Five months after the state health department announced it would investigate whether a former Johns Hopkins surgeon transmitted the AIDS virus to any patients, the study has barely begun and officials balk at even estimating when it will be completed.
Yesterday, Acting Health Secretary Nelson J. Sabatini confirmed that the department has yet to contact any of the late Dr. Rudolph Almaraz's patients about participating in the study. Original plans, announced last December in the heat of intense publicity and public debate over the Almaraz case, called for the study to be completed by June.
The surgeon earned national renown for his work with patients suffering from breast cancer and other malignancies. He treated about 1,800 patients over a six-year period that ended with his death from complications of AIDS on Nov. 16, 1990.
Mr. Sabatini said that before the health department could begin collecting data on the patients, the agency must work out such delicate issues as the need to safeguard patients' privacy. Other concerns included the possibility that the state could get dragged into lawsuits being waged by several patients against the doctor's estate and the hospital.
"It's a very difficult study to structure," Mr. Sabatini said. "It's an important study, but it's got to be balanced to make certain we protect the rights of the patients." Mr. Sabatini said the department approved a detailed plan several months ago, but is working on revisions.
Some of Dr. Almaraz's patients said they were puzzled that they had not heard from the health department.
"I haven't been personally contacted by the state of Maryland, and I know a lot of women and no one has been contacted," said Suzanne Ritmiller, a former Almaraz patient who said she knows eight others through a support group at the Greater Baltimore Medical Center.
"How else are they going to know what, in fact, happened with Dr. Almaraz's patients?" said Ms. Ritmiller, a GBMC nurse.
In a strikingly similar case, public health officials in Tennessee set out in January 1989 to investigate whether any patients there had contracted the human immunodeficiency virus from a surgeon who had died of AIDS that month. Two months later, the study was finished and local newspapers carried the results.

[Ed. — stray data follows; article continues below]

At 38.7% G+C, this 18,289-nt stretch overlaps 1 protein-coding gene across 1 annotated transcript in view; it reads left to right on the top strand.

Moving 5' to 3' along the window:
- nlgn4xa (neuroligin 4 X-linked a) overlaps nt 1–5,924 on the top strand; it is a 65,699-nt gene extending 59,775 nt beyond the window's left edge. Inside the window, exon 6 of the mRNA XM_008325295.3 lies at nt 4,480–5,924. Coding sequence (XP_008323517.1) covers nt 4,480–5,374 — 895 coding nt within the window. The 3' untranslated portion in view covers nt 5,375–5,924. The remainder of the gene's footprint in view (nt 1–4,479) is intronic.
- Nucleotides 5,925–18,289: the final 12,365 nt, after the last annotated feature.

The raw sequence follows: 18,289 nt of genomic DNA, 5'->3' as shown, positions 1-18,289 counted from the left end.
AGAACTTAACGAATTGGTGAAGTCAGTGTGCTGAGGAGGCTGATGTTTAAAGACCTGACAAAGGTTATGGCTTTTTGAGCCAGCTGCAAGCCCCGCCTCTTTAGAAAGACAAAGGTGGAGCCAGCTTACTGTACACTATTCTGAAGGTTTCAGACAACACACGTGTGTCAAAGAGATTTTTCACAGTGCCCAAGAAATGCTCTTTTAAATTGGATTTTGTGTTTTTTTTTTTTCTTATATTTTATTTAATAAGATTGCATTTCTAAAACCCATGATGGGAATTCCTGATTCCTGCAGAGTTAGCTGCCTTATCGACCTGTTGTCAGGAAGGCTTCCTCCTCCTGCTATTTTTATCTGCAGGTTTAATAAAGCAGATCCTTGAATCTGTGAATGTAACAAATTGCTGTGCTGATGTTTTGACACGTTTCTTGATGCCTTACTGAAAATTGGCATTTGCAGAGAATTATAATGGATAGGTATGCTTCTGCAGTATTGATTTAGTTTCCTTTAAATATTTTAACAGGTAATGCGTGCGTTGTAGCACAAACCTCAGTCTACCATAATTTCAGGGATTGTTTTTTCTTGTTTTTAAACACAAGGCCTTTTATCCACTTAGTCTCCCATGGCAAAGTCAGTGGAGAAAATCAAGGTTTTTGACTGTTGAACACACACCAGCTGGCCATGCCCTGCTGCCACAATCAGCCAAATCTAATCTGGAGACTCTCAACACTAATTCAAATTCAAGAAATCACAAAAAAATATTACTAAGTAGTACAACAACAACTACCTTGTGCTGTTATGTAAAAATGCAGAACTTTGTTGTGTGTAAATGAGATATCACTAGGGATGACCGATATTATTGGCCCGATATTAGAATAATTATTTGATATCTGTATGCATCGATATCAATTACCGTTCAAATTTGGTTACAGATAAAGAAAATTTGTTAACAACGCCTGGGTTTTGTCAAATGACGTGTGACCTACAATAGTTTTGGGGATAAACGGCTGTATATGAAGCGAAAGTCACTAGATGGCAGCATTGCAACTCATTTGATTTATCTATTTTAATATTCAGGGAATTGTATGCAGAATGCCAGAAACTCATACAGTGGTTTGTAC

The Tennessee investigation found no evidence that anyone had been infected by the surgeon. One patient tested positive for HIV: a 31-year-old intravenous drug user who had twice served prison time for drug trafficking. Because the man had repeatedly put himself at risk through his drug use, health officials ruled out the possibility that he was infected during surgery.
During the two-month study, health officers sent letters to 2,160 of the surgeon's patients, 616 of whom agreed to share their test results. Some of the patients had already been tested; others hadn't and accepted a health department offer to get tested at three clinics set up for the occasion.
Dr. William Schaffner, one of the study's coordinators, said it was important to start and complete the study "while the issue was hot" to ensure that patients would cooperate and that medical staff wouldn't lose their enthusiasm.
"If the issue is a hot issue, you can motivate people to do things," said Dr. Schaffner, director of preventive medicine at Vanderbilt University. "The longer you wait, the longer you give people time to object, to raise their hands and to review the protocol.
"You get cooperation if you strike at the moment."
Mr. Sabatini disagreed, saying he believes Maryland may get more cooperation now that news coverage has cooled and patients are less fearful.
In Baltimore, media reports that Dr. Almaraz had died of AIDS fueled a national debate over such questions as whether HIV-infected health care workers should be allowed to perform invasive procedures on patients. So far, the federal Centers for Disease Control has identified only one practitioner who spread the virus through his work -- a Florida dentist who apparently infected three patients.
Studies such as those in Florida, Tennessee and Baltimore are considered important to the CDC's efforts to devise guidelines that could govern infected health care workers wherever they practice.
"The study is an important study," Mr. Sabatini said. "We need the findings to help formulate some national guidelines and policies." Primary funding for the research is to come from the CDC, and Mr. Sabatini said he has discussed it several times in recent weeks with Dr. William Roper, the CDC director.
Besides asking patients if they have been tested on their own, health officials plan to use records of Johns Hopkins Hospital, which last December offered free counseling and testing to most of Dr. Almaraz's 1,800 patients.
Earlier this year, a hospital spokeswoman said about 200 patients had shown up for testing -- and none had tested positive. More recently, she declined to offer any further information, saying that would have to come from the health department because it was in charge of the study.
Yesterday, a spokeswoman for Gov. William Donald Schaefer said the Baltimore study is more complicated than the one conducted in Tennessee because it will poll the patients on such issues as limiting the practices of infected physicians.
Last December, Governor Schaefer said he was "hepped up" on the subject, because a close friend who had been one of Dr. Almaraz's patients was "scared to death" over the news that the surgeon had AIDS.
"I don't get the feeling anyone's dragging their feet," said Page Boinest, a Schaefer spokeswoman. "It's just a matter of being careful."